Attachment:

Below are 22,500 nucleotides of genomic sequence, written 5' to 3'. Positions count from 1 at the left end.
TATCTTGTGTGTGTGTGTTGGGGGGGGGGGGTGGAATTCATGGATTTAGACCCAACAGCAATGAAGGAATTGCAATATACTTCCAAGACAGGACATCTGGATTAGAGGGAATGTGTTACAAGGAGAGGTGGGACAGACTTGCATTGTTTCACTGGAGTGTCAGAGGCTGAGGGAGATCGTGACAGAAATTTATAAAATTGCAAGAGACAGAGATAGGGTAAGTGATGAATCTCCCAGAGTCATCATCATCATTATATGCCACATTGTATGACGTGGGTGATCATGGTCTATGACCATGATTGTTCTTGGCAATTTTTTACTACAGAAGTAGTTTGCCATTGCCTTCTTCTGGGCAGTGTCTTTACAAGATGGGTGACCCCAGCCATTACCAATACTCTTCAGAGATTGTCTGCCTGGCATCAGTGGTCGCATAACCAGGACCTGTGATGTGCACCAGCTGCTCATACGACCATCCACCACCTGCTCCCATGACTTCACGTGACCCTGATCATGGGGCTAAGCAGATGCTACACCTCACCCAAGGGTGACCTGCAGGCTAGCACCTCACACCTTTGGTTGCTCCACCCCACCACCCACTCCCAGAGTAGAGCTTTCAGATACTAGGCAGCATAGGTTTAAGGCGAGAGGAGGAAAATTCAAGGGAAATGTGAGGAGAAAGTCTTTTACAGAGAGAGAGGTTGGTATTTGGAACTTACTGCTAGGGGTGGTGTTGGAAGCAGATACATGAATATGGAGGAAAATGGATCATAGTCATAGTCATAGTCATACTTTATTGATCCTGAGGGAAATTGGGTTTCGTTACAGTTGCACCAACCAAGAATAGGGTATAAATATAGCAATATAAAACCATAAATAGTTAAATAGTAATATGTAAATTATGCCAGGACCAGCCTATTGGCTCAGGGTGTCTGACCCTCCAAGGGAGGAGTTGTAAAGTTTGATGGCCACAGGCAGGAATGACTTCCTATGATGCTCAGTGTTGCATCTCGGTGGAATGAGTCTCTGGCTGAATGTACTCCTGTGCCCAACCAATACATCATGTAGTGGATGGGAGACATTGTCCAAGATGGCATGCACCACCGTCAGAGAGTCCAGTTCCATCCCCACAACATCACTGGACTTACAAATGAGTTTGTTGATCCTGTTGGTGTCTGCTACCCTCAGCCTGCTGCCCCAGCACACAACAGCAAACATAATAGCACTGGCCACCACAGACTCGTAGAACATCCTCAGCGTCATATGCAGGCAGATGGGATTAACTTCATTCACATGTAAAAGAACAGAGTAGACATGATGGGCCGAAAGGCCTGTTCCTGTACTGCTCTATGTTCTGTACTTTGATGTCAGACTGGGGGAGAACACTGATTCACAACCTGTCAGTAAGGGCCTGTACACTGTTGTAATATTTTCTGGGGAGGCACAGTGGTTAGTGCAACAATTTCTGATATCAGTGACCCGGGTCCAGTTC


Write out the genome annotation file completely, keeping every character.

Below are 22,500 nucleotides of genomic sequence, written 5' to 3'. Positions count from 1 at the left end.
TATCTTGTGTGTGTGTGTTGGGGGGGGGGGGTGGAATTCATGGATTTAGACCCAACAGCAATGAAGGAATTGCAATATACTTCCAAGACAGGACATCTGGATTAGAGGGAATGTGTTACAAGGAGAGGTGGGACAGACTTGCATTGTTTCACTGGAGTGTCAGAGGCTGAGGGAGATCGTGACAGAAATTTATAAAATTGCAAGAGACAGAGATAGGGTAAGTGATGAATCTCCCAGAGTCATCATCATCATTATATGCCACATTGTATGACGTGGGTGATCATGGTCTATGACCATGATTGTTCTTGGCAATTTTTTACTACAGAAGTAGTTTGCCATTGCCTTCTTCTGGGCAGTGTCTTTACAAGATGGGTGACCCCAGCCATTACCAATACTCTTCAGAGATTGTCTGCCTGGCATCAGTGGTCGCATAACCAGGACCTGTGATGTGCACCAGCTGCTCATACGACCATCCACCACCTGCTCCCATGACTTCACGTGACCCTGATCATGGGGCTAAGCAGATGCTACACCTCACCCAAGGGTGACCTGCAGGCTAGCACCTCACACCTTTGGTTGCTCCACCCCACCACCCACTCCCAGAGTAGAGCTTTCAGATACTAGGCAGCATAGGTTTAAGGCGAGAGGAGGAAAATTCAAGGGAAATGTGAGGAGAAAGTCTTTTACAGAGAGAGAGGTTGGTATTTGGAACTTACTGCTAGGGGTGGTGTTGGAAGCAGATACATGAATATGGAGGAAAATGGATCATAGTCATAGTCATAGTCATACTTTATTGATCCTGAGGGAAATTGGGTTTCGTTACAGTTGCACCAACCAAGAATAGGGTATAAATATAGCAATATAAAACCATAAATAGTTAAATAGTAATATGTAAATTATGCCAGGACCAGCCTATTGGCTCAGGGTGTCTGACCCTCCAAGGGAGGAGTTGTAAAGTTTGATGGCCACAGGCAGGAATGACTTCCTATGATGCTCAGTGTTGCATCTCGGTGGAATGAGTCTCTGGCTGAATGTACTCCTGTGCCCAACCAATACATCATGTAGTGGATGGGAGACATTGTCCAAGATGGCATGCACCACCGTCAGAGAGTCCAGTTCCATCCCCACAACATCACTGGACTTACAAATGAGTTTGTTGATCCTGTTGGTGTCTGCTACCCTCAGCCTGCTGCCCCAGCACACAACAGCAAACATAATAGCACTGGCCACCACAGACTCGTAGAACATCCTCAGCGTCATATGCAGGCAGATGGGATTAACTTCATTCACATGTAAAAGAACAGAGTAGACATGATGGGCCGAAAGGCCTGTTCCTGTACTGCTCTATGTTCTGTACTTTGATGTCAGACTGGGGGAGAACACTGATTCACAACCTGTCAGTAAGGGCCTGTACACTGTTGTAATATTTTCTGGGGAGGCACAGTGGTTAGTGCAACAATTTCTGATATCAGTGACCCGGGTCCAGTTC